During high school a few people from my journalism class took a trip to Columbus, Ohio, where we participated in some sort of training at Ohio State. I seriously can’t remember much about it, but don’t believe we stayed overnight. If we had there would’ve been shenanigans. And I recall no shenanigans. It feels like we went in somebody’s van, up and back in one long day. All of it’s very foggy in my mind, except for a handful of random memories.
I remember visiting a factory where our school paper (The Kennel) was printed. They had a scary machine with powerful hydraulic blades that would cut through foot-tall stacks of paper, in an instant. To operate it, you had to push two buttons on opposite sides of the apparatus, so both your hands were in use. That thing would lop off an arm so cleanly, it probably wouldn’t start bleeding for a half-hour. It made me nervous, and I gave it a wide berth as I walked past. I thought I might get sucked into it.
Also, I remember everyone playing some kind of big-time nerd game while driving back, during which someone would hum the theme song of a TV show and everybody would try to guess the program. Needless to say, I did not participate. I mean, seriously. However, at some point I did say, “Hey, I got one!” Then I made ticking sounds for about ten seconds. Everybody stared at me in confusion, and I shouted, “60 Minutes!” They all laughed, even the hard bitches who hated me and all I stand for.
But the most vivid memory was of some kind of training session led by a grizzled veteran newspaperman. He was like something off TV: tough, rumpled, and intimidating. It was all classroom, until the end. Then he gave us an assignment (WTF??). He allotted us two or three hours to find some stranger on campus, interview him or her about something they had to overcome in life, write it up as a brief feature article, and return. The people who submitted the best pieces would win awards, he said, and their articles would be featured in a magazine or somesuch.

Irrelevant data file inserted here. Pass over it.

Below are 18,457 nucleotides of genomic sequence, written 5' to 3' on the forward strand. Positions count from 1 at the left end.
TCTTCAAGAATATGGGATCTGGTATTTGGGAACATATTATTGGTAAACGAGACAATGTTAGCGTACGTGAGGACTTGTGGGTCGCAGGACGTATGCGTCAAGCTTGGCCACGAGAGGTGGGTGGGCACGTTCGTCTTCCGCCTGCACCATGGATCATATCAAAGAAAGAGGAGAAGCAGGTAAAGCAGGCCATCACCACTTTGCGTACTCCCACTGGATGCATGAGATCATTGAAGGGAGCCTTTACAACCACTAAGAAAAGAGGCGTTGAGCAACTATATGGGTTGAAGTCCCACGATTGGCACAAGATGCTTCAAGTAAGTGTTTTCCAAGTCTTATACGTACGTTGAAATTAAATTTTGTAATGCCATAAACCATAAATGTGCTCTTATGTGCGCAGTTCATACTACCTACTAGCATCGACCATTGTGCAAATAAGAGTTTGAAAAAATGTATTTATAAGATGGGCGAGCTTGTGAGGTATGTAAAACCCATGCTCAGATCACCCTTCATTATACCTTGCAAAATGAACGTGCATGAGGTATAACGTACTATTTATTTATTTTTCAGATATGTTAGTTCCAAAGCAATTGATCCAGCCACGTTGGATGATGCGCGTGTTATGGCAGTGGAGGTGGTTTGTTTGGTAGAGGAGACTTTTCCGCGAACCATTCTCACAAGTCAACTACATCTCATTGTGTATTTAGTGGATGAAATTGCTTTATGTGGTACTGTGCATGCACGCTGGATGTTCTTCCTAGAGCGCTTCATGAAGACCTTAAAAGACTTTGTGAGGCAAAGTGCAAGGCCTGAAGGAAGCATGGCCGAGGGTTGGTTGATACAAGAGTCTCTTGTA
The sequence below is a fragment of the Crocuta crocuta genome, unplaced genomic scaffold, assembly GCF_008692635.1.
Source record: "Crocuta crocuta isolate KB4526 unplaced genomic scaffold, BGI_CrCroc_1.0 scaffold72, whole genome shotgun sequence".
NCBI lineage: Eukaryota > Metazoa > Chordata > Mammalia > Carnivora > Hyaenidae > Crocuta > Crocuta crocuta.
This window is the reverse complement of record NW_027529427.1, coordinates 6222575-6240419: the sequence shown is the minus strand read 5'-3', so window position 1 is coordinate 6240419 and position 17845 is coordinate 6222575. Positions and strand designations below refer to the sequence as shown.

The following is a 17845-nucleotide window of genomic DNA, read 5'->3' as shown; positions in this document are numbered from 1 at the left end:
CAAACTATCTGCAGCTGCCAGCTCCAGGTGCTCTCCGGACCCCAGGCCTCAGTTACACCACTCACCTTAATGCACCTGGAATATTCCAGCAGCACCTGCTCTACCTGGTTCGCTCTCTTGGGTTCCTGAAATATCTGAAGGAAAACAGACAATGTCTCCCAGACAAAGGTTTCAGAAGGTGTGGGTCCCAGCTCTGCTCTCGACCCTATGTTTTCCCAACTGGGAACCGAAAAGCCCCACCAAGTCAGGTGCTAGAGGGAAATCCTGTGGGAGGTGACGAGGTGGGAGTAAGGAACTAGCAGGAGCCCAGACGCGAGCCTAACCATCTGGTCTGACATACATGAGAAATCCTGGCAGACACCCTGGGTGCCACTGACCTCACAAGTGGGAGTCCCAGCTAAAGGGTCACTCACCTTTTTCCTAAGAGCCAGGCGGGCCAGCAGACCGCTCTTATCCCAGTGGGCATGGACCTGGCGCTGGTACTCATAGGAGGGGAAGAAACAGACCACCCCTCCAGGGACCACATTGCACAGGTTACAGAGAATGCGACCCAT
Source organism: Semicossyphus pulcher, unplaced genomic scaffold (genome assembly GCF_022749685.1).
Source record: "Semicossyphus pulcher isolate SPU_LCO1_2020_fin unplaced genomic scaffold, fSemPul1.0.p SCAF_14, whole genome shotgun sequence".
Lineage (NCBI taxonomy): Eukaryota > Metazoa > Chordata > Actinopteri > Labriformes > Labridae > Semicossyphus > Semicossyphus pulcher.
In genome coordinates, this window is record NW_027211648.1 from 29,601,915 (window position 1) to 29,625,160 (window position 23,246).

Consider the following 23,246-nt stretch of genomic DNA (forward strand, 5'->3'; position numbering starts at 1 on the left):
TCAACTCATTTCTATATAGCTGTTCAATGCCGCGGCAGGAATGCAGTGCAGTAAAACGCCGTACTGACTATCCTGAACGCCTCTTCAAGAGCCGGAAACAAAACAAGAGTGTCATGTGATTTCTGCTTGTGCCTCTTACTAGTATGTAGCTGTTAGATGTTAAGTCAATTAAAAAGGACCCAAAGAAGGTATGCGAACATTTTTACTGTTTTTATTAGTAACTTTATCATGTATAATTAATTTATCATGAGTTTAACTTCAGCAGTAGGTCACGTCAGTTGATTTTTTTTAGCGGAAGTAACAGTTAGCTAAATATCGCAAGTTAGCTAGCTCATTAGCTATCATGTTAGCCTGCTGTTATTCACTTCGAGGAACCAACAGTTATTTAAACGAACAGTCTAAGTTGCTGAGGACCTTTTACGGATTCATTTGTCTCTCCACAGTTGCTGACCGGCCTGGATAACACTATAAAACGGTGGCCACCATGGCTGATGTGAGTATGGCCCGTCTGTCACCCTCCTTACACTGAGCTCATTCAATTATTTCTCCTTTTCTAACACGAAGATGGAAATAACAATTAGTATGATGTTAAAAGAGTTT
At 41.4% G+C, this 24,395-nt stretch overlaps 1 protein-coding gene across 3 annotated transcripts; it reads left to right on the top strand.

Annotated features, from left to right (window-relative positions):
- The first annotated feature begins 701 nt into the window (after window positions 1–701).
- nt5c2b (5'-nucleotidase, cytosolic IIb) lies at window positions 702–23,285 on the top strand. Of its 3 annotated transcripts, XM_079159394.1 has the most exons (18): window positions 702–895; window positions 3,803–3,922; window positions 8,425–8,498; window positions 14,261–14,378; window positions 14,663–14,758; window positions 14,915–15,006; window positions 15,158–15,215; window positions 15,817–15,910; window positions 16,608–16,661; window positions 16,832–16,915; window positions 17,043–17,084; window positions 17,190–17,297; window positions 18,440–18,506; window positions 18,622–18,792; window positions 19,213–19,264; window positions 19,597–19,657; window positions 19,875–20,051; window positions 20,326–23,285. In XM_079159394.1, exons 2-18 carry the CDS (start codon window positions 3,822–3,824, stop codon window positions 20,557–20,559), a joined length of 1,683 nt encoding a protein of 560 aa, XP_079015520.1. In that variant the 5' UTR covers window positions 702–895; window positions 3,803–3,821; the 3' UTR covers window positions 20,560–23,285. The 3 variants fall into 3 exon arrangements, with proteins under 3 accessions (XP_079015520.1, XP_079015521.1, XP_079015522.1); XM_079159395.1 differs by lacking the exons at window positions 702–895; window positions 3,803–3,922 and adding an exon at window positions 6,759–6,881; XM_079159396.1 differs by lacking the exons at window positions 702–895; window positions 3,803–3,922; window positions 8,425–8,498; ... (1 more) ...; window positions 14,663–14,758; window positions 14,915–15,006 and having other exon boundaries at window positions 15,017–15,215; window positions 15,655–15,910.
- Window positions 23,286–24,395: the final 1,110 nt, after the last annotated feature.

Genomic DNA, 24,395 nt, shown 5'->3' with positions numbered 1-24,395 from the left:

I about soiled my Towncrafts.
And I’ll give you three guesses what I did… That’s right, I made it all up. I didn’t interview anyone. I invented a person whose life was changed by a recently discovered love of photography, or maybe long distance running, or something along those lines. I created quotes, and a full background story. It was 100% fabricated.
I also made sure the article wasn’t very good. I didn’t have to try very hard, mind you. But I needed to be sure this giant load of horseshit didn’t receive any additional scrutiny. Ya know?
When I turned it in to the real-life Lou Grant, I could feel a bead of sweat run down the center of my back. Incredibly, he was reading each as the authors stood in front of him. Then he dispensed instant, tough-love feedback. He finished mine, grunted, and handed it back to me. “It’s not very good,” he said. (Whew!) He gave me some advice, and also criticized my use of the phrase “Junior High School.” Just say “High School,” he told me.
I walked away relieved and confused. Junior High School and High School are two different things. Right? Hey, whatever. I’d survived this unpleasantness. Lou could go fuck himself.
It worked out well, that day. But I’ve largely given up on bullshitting my way through things at this point. I’d much rather admit that I don’t know something, than to be caught trying to fake it. I’ve seen too many people at work get burned while trying to bullshit their way out of a tough spot, and it’s not worth it. Most of the time, folks appreciate your honesty if you just say something like, “I don’t know, but I’ll certainly find out.”
And today I think I’d try to actually do the Columbus assignment, instead of make it all up. It would be uncomfortable, but I could do it. Of course, the end result would probably be the same: “It’s not very good.” Then it would sting a lot more. So, there’s always a downside to putting in an honest effort, as well.
What are your thoughts on bullshitting? Have you ever tried and failed, in a spectacular fashion? Perhaps you’re good it? Have you witnessed somebody else being burned by trying to fake it? Do you do less of it now than when you were younger? Also, what would you have done if you were in my shoes in Columbus? Am I the weird one? I mean, I never even CONSIDERED actually doing the assignment. That would’ve been outside the realm of possibility. How about you?
I need to go now. It’s late, as usual.
Have a great weekend, my friends!
I’ll see you again on Monday.